It's been two months since I accepted my new role at work.
Our client is a huge American company with a name that's very familiar to everyone kahit sa barrio.
What's my role?
Say there's one disgruntled American customer, dialed a 1-800 number for the first time, and get the shock of his life upon hearing someone speaking with an unfamiliar accent in the other end. Because he's kind of a racist, he demands for a supervisor or someone who speaks English exactly the same way as he does!
Chances are, kami lang din ang sasagot. Pero dahil naiiyak na siya kasi gusto niyang mapalitan ang USB cable na nginatngat ng aso niya, hahanap siya ngayon ng ibang number, address, email address, etc. para iparating ang hinaing niya. He decided to send an email.
Makakarinig siya sa aken.
Dahil hindi siya masaya sa sinabi kong hindi ko kasalanan na kumakain ng kable and aso niya, gumawa siya ngayon ng sulat at pinadala sa corporate office somewhere in America.
Asa! Scan lang nila yun dun sa pinagpadalhan niya, attach sa email at send sa amin. Makakarinig ulit siya sa aken.
That's me. A virtual supervisor. Bisor-bisoran. If you're nice, I may give you what you want. But if your complaints include your whining about what you call a third-world support, I'll give you third-world support - tossing your letter in the trash. Sorry, I've got a lot of other customers to please.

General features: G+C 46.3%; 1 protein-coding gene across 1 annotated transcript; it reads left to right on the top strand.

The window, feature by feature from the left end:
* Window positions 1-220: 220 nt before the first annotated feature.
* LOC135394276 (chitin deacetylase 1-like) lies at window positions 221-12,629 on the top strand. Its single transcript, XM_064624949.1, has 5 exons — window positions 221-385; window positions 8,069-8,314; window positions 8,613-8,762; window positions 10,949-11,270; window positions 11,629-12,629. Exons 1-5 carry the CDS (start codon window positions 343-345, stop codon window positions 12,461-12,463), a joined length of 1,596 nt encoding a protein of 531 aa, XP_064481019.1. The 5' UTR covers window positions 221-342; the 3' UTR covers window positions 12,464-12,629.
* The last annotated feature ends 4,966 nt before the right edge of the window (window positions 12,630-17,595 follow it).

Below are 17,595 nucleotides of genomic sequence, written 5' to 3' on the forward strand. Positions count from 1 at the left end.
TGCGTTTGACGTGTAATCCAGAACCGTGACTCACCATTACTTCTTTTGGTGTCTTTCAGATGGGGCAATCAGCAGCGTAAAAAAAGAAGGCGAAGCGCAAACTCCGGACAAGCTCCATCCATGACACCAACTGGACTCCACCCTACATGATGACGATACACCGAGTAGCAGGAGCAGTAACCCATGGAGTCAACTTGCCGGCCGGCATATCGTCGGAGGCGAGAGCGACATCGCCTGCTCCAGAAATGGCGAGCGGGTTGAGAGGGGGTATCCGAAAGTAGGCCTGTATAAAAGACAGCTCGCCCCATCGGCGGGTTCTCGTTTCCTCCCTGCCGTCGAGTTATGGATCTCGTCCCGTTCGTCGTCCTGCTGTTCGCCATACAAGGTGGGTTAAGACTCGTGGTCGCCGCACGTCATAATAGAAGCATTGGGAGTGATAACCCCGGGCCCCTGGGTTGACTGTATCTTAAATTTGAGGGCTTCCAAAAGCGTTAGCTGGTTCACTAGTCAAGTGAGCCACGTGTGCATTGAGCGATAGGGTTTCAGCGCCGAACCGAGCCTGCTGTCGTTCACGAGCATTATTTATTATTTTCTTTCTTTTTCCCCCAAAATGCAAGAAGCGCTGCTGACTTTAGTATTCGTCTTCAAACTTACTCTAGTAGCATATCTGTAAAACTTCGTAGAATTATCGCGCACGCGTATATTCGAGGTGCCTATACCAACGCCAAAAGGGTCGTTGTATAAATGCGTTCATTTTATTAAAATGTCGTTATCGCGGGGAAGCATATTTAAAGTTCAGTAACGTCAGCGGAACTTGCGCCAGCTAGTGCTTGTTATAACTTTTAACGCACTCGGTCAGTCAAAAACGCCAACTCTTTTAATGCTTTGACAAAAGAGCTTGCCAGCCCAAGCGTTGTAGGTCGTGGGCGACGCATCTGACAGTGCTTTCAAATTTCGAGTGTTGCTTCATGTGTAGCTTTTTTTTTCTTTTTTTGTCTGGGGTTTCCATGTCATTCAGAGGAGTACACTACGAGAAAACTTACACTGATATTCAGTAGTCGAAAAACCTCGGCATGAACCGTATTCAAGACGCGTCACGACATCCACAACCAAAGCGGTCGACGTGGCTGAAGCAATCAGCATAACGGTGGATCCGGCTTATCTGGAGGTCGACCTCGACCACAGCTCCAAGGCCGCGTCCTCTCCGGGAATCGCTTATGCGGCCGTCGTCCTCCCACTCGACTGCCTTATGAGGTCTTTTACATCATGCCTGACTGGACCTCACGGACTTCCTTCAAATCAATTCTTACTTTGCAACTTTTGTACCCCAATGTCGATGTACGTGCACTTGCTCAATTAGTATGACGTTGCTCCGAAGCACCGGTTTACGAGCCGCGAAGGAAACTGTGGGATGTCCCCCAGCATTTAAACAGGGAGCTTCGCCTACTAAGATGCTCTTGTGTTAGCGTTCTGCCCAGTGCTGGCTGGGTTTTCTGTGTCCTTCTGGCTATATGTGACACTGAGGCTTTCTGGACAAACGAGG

So why did your neighbor get a USB cable and you didn't?
Simple. Your neighbor must be really nice.
When calling a 1-800 number for support, expect to hear a foreign accent. That's very normal. If you are in need of help because it's been a month since you had DSL and you haven't figured out how to locate Internet explorer in your desktop, you need a technical support representative with an unbelievable patience. How to get one?
Simple. Just be nice.
Nayninayn percent of these agents are naturally patient. All you need is to cooperate. Don't get insulted if their first question is "do you have a computer?". Don't question them if they're asking for information such as your name, phone number, email, etc. Don't even think that they're interested with you. Never! They're just following their ABC's, and failing to do so may cost them their job.
When to get irate?
As a customer, you have all the rights to complain. But be sure that your complaint is valid, that you're in the right position to create that hysteria. Check the warranty agreements, contracts, etc., of the service or product that you purchased. If you bought your television 10 years ago, don't expect that it's still in-warranty that the company may replace the battery of your remote control.
If you just bought it 10 days ago, sealed, and you just realized that the remote control is missing, go ahead and curse, scream, and demand that president Obama will send you the remote control!
It's all about being reasonable. Customer representatives or tech supports will understand the reason why you are hyperventilating so you need not to cuss on them. Do not blame them for your troubles! Never! How to get what you want?
Simple. Just be nice.